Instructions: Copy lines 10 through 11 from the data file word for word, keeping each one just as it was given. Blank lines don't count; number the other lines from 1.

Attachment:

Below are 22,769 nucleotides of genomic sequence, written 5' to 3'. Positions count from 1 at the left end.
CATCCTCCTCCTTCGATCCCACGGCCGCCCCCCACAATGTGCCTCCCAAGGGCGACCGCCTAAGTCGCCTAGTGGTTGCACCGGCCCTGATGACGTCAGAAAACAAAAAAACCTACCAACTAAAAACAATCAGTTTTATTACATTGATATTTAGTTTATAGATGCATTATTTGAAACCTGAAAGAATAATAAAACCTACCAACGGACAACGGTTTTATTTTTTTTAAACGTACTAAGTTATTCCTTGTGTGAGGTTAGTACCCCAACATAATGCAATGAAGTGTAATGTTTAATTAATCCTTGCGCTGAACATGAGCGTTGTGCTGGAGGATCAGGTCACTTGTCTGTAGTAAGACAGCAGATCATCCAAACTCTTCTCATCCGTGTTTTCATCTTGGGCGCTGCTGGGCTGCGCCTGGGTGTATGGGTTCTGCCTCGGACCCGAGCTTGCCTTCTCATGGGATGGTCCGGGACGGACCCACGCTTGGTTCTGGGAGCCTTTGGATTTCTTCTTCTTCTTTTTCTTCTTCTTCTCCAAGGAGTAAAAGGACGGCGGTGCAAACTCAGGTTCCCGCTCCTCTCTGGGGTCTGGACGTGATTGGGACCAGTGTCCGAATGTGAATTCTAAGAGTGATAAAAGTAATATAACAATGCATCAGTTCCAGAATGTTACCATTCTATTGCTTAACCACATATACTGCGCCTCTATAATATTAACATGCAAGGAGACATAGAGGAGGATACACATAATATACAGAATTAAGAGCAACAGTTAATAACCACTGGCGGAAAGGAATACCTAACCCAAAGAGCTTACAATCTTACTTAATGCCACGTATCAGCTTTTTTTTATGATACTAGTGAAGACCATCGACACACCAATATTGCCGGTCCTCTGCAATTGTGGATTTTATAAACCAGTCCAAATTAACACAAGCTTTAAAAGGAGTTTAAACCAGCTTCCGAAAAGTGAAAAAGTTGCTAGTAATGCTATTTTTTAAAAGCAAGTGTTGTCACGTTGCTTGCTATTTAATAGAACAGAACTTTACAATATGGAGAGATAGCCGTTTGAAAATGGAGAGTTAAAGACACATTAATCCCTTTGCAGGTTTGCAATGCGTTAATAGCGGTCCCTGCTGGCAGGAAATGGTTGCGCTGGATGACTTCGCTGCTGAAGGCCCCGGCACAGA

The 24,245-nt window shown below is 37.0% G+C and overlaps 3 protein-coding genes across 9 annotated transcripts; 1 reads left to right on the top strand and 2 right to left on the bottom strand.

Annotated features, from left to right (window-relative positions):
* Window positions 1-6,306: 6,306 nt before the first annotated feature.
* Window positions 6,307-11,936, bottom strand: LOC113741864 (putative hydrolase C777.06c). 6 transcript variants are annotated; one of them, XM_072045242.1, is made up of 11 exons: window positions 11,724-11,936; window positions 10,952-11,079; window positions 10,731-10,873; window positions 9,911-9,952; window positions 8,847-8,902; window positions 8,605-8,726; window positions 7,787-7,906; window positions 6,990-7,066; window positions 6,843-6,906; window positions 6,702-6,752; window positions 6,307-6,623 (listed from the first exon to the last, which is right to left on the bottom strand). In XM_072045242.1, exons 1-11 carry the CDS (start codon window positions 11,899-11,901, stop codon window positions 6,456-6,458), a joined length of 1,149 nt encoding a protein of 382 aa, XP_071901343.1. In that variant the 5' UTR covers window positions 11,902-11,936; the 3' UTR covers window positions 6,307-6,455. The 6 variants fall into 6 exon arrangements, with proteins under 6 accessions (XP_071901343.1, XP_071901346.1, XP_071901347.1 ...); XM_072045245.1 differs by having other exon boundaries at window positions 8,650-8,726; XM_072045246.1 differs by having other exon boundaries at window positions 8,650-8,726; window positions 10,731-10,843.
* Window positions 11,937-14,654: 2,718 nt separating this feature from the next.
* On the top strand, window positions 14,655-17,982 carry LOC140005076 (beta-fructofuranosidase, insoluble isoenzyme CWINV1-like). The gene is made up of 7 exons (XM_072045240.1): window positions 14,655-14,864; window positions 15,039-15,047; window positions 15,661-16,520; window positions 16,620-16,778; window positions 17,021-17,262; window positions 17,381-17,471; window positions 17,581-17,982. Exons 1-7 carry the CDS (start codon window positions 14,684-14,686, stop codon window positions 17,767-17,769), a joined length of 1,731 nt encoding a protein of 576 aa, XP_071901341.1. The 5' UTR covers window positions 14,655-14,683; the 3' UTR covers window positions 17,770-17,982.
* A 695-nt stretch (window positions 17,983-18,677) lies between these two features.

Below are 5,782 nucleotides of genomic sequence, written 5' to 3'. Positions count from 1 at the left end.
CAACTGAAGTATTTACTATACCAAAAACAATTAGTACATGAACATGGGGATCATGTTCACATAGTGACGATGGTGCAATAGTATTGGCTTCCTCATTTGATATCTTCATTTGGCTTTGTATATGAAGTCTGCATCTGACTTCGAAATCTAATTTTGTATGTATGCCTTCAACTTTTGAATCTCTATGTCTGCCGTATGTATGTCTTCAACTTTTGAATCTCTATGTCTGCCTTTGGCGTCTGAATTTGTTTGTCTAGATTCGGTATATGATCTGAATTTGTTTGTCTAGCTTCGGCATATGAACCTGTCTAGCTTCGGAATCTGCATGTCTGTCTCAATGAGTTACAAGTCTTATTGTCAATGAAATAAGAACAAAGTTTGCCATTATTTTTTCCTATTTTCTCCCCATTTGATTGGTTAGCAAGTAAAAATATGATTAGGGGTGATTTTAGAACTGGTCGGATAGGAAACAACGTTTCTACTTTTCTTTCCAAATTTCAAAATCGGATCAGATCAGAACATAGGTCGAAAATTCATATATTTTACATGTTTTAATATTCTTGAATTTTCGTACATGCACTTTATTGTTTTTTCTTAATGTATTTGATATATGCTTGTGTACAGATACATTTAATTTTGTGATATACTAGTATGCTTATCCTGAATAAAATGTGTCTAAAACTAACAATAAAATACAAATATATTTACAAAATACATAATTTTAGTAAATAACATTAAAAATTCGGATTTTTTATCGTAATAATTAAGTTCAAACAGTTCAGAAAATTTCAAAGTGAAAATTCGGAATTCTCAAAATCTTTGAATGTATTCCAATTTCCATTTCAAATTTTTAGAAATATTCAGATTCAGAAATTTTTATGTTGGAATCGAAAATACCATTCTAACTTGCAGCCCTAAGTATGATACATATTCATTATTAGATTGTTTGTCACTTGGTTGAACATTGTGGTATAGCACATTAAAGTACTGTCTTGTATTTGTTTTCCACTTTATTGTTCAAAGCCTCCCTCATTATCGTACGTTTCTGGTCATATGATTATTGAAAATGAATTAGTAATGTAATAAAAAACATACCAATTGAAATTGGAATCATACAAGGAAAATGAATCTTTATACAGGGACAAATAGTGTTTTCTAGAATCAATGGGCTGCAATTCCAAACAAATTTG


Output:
Below are 5,782 nucleotides of genomic sequence, written 5' to 3'. Positions count from 1 at the left end.
CAACTGAAGTATTTACTATACCAAAAACAATTAGTACATGAACATGGGGATCATGTTCACATAGTGACGATGGTGCAATAGTATTGGCTTCCTCATTTGATATCTTCATTTGGCTTTGTATATGAAGTCTGCATCTGACTTCGAAATCTAATTTTGTATGTATGCCTTCAACTTTTGAATCTCTATGTCTGCCGTATGTATGTCTTCAACTTTTGAATCTCTATGTCTGCCTTTGGCGTCTGAATTTGTTTGTCTAGATTCGGTATATGATCTGAATTTGTTTGTCTAGCTTCGGCATATGAACCTGTCTAGCTTCGGAATCTGCATGTCTGTCTCAATGAGTTACAAGTCTTATTGTCAATGAAATAAGAACAAAGTTTGCCATTATTTTTTCCTATTTTCTCCCCATTTGATTGGTTAGCAAGTAAAAATATGATTAGGGGTGATTTTAGAACTGGTCGGATAGGAAACAACGTTTCTACTTTTCTTTCCAAATTTCAAAATCGGATCAGATCAGAACATAGGTCGAAAATTCATATATTTTACATGTTTTAATATTCTTGAATTTTCGTACATGCACTTTATTGTTTTTTCTTAATGTATTTGATATATGCTTGTGTACAGATACATTTAATTTTGTGATATACTAGTATGCTTATCCTGAATAAAATGTGTCTAAAACTAACAATAAAATACAAATATATTTACAAAATACATAATTTTAGTAAATAACATTAAAAATTCGGATTTTTTATCGTAATAATTAAGTTCAAACAGTTCAGAAAATTTCAAAGTGAAAATTCGGAATTCTCAAAATCTTTGAATGTATTCCAATTTCCATTTCAAATTTTTAGAAATATTCAGATTCAGAAATTTTTATGTTGGAATCGAAAATACCATTCTAACTTGCAGCCCTAAGTATGATACATATTCATTATTAGATTGTTTGTCACTTGGTTGAACATTGTGGTATAGCACATTAAAGTACTGTCTTGTATTTGTTTTCCACTTTATTGTTCAAAGCCTCCCTCATTATCGTACGTTTCTGGTCATATGATTATTGAAAATGAATTAGTAATGTAATAAAAAACATACCAATTGAAATTGGAATCATACAAGGAAAATGAATCTTTATACAGGGACAAATAGTGTTTTCTAGAATCAATGGGCTGCAATTCCAAACAAATTTG